1. Choose high-contrast colors

Cataracts prevent some light from reaching parts of the eye that create an image. When text color is too similar to background color, letters and words may become muddled and difficult to distinguish. Black or very dark text on a white background is most legible.

Graphic about choosing fonts for cataract patients - choose high contrast colors

2. Choose full-bodied letters

Fonts with a tall x-height, wide letters and long descenders and ascenders are easier to discern because they take up more space and create shapes that are easily recognizable.

Graphic about choosing fonts for cataract patients - choose full-bodied letters

3. Used mixed-case type

ALL CAPS not only appears to shout, but it also can make text harder to read. So can italics. Our brains read words as shapes rather than identifying individual letters. And since we are more used to reading in sentence case, our minds can process those words more quickly.

Graphic about choosing fonts for cataract patients - use mixed-case type

4. Choose moderate stroke contrast

Find a happy medium between uniform thickness (like Futura and other trendy sans serif fonts) and super high contrast. To someone with blurred vision, an ultra-thin stem can virtually disappear from the page.

Graphic about choosing fonts for cataract patients - choose moderate stroke contrast

5. Avoid condensed fonts

They narrow the natural shape of letter forms to take up less space. But, this also means that they are more difficult to read.

Graphic about choosing fonts for cataract patients - avoid condensed fonts

6. Use serifs for paragraphs

Serifs are like little signposts telling our eyes where a letter begins and ends. In a paragraph, they direct our eye traffic as we dig into longer copy.

Graphic about choosing fonts for cataract patients - use serifs for paragraphs

7. Stay positive

Negative text (white on a dark background) gives the illusion that the letters are thinner than they actually are, making them more difficult to read.

Graphic about choosing fonts for cataract patients - stay positive

8. Size matters

Twelve-point font looks different for Futura than it does for Brandon Grotesque. Printing an example proof can help tell if the font is going to be large enough.

Graphic about choosing fonts for cataract patients - size matters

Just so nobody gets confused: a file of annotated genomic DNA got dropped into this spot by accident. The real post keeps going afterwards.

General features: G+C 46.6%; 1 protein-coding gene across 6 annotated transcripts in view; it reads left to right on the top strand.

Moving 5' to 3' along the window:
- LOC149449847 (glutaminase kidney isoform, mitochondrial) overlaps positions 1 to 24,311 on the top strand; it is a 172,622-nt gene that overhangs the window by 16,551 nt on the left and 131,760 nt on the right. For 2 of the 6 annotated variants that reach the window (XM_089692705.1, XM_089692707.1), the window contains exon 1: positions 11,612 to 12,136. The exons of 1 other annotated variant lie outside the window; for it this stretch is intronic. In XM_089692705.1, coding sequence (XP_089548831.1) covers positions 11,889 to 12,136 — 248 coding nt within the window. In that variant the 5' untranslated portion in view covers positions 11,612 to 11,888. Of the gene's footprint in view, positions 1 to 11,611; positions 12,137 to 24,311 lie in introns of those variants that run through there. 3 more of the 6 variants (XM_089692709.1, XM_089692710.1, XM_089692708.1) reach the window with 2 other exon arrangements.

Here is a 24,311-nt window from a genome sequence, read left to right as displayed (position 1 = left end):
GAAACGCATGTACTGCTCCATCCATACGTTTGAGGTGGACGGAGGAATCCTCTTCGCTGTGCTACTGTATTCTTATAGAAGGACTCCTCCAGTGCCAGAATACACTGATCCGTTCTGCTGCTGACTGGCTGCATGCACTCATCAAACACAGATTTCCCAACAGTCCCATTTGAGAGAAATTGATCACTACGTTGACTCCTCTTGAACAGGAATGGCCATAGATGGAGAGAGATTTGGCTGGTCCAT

9. Embrace space

Without enough space between lines, letters and around the text block, legibility is compromised. There are a few ways to do this:

  • Increase leading (space between lines) to about 1.5 times the normal amount.
  • Increase tracking (space between letters) so letters are less likely to visually run into one another.
  • Increase the margins to appropriately frame the text.
  • Write concise copy. Adding content to a limited space can compromise legibility. Shorter copy can be compelling, especially when it gets read.

Graphic about choosing fonts for cataract patients - embrace space

Like most rules in design, there are always exceptions. A font with uniform line thickness and low x-height like Brandon Grotesque compensates by increasing the leading (space between lines) without manual adjustment. The font that populates a brochure may not be the best for an outdoor parking lot sign.

Reference: http://www.aiga.org/typography-and-the-aging-eye

Why Do Your Mission, Vision and Values Matter?

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A good leader knows that in order to lead a project, people need to know why they are working, how they are working and who they need to be as part of the team. This is why we must focus on our mission, vision and core values.

Mission Statement

What is a mission statement? Look around online and you will find many definitions for mission statements. A summary definition would be this: Why do you exist? Why are you in business? Answering these questions is central to writing your mission statement. At MJM, we often speak of “commission” rather than “mission.” A commission not only identifies what you are doing, but why you are doing it. So what is your commission? What have you been commissioned to do with your life and your business?